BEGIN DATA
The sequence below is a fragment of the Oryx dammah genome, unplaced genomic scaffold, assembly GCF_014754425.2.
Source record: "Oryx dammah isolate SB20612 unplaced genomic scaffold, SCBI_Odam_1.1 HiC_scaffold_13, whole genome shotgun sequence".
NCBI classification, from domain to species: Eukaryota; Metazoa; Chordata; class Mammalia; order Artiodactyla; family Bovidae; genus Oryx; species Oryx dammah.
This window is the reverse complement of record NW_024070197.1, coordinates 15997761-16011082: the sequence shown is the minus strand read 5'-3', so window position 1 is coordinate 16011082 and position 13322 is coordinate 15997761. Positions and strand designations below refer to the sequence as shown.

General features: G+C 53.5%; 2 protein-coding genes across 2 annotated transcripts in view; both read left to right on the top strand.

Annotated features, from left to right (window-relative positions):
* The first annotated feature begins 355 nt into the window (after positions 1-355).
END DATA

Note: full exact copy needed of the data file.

The sequence below is a fragment of the Oryx dammah genome, unplaced genomic scaffold, assembly GCF_014754425.2.
Source record: "Oryx dammah isolate SB20612 unplaced genomic scaffold, SCBI_Odam_1.1 HiC_scaffold_13, whole genome shotgun sequence".
NCBI classification, from domain to species: Eukaryota; Metazoa; Chordata; class Mammalia; order Artiodactyla; family Bovidae; genus Oryx; species Oryx dammah.
This window is the reverse complement of record NW_024070197.1, coordinates 15997761-16011082: the sequence shown is the minus strand read 5'-3', so window position 1 is coordinate 16011082 and position 13322 is coordinate 15997761. Positions and strand designations below refer to the sequence as shown.

General features: G+C 53.5%; 2 protein-coding genes across 2 annotated transcripts in view; both read left to right on the top strand.

Annotated features, from left to right (window-relative positions):
* The first annotated feature begins 355 nt into the window (after positions 1-355).